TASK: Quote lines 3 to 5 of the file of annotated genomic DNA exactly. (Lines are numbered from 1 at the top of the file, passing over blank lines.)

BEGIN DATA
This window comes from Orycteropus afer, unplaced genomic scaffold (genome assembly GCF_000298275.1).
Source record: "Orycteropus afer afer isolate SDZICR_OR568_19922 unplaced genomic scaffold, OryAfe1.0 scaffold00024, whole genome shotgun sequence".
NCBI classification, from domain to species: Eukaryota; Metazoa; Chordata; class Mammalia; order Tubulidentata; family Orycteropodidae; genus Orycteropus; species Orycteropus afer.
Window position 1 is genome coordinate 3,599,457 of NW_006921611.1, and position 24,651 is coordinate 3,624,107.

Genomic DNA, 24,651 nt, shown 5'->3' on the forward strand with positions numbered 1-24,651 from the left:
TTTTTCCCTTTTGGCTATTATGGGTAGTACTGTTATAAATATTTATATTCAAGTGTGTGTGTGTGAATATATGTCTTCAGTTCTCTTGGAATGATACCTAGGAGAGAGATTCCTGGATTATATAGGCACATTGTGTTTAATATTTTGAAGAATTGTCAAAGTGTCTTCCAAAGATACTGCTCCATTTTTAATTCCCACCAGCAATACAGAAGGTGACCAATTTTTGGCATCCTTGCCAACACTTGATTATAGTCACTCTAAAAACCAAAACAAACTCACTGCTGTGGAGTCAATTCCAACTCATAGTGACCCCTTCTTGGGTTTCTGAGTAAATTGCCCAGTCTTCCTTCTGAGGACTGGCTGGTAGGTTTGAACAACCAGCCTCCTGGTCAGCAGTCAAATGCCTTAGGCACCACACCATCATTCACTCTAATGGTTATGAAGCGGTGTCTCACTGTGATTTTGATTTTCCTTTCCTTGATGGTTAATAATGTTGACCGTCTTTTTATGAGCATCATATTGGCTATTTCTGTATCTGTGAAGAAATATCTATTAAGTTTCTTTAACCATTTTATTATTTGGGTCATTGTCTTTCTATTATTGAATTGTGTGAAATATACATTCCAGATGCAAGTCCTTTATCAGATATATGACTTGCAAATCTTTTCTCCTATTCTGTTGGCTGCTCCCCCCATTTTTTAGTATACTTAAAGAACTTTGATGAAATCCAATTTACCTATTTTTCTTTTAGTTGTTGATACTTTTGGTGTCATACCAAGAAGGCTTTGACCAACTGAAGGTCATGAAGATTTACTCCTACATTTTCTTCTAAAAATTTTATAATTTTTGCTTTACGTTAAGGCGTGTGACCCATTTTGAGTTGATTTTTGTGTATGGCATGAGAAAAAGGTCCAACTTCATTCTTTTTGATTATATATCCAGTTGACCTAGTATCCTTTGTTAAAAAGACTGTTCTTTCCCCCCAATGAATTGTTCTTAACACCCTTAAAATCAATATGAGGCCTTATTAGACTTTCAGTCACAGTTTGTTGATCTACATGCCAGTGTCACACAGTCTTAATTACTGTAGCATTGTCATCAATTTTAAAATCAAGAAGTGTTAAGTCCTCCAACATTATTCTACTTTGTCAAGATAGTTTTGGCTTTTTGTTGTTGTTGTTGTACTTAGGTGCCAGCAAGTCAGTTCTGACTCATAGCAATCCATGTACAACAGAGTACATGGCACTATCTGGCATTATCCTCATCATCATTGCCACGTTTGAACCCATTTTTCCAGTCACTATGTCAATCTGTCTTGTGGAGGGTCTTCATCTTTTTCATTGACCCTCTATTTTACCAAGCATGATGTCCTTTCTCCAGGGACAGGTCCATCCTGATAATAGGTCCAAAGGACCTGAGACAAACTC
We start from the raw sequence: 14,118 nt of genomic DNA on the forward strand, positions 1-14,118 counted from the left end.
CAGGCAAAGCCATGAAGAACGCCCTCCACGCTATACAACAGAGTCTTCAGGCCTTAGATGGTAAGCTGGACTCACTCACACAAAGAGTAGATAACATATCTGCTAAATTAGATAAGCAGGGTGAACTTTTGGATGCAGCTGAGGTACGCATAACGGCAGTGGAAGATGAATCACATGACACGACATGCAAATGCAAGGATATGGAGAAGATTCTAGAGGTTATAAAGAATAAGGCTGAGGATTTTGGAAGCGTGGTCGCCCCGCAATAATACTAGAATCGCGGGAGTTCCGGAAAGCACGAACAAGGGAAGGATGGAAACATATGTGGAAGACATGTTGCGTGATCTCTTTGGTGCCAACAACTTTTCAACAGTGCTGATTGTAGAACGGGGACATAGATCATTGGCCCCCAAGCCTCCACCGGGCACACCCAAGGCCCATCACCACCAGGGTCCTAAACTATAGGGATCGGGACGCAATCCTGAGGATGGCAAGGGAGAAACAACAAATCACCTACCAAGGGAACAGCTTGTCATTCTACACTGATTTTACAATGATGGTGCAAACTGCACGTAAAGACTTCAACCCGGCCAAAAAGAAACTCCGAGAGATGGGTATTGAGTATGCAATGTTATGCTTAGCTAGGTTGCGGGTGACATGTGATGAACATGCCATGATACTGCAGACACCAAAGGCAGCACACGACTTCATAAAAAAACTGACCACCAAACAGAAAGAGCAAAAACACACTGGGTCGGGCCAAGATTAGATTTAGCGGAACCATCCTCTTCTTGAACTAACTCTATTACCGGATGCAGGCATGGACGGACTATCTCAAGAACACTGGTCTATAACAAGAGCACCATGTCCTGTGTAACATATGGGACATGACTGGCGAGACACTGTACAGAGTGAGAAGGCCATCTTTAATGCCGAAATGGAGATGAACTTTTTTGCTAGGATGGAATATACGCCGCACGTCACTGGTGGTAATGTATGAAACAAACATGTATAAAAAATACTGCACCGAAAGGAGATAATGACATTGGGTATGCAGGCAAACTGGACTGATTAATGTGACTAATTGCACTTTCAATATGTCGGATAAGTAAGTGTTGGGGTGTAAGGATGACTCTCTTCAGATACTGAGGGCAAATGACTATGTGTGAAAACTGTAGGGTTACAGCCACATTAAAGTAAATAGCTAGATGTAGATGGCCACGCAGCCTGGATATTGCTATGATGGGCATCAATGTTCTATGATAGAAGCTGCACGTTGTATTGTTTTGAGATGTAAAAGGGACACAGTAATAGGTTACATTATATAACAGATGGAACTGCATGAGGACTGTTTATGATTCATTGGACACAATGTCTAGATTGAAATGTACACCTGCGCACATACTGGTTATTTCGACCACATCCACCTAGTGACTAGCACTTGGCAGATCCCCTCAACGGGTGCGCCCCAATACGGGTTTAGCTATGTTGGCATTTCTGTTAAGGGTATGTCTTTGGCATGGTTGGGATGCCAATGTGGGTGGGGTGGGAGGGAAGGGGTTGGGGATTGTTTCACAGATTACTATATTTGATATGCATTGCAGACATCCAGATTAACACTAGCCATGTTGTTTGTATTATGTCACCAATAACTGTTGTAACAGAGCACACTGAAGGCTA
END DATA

NCBI classification, from domain to species: Eukaryota; Metazoa; Chordata; class Mammalia; order Tubulidentata; family Orycteropodidae; genus Orycteropus; species Orycteropus afer.
Window position 1 is genome coordinate 3,599,457 of NW_006921611.1, and position 24,651 is coordinate 3,624,107.

Genomic DNA, 24,651 nt, shown 5'->3' on the forward strand with positions numbered 1-24,651 from the left: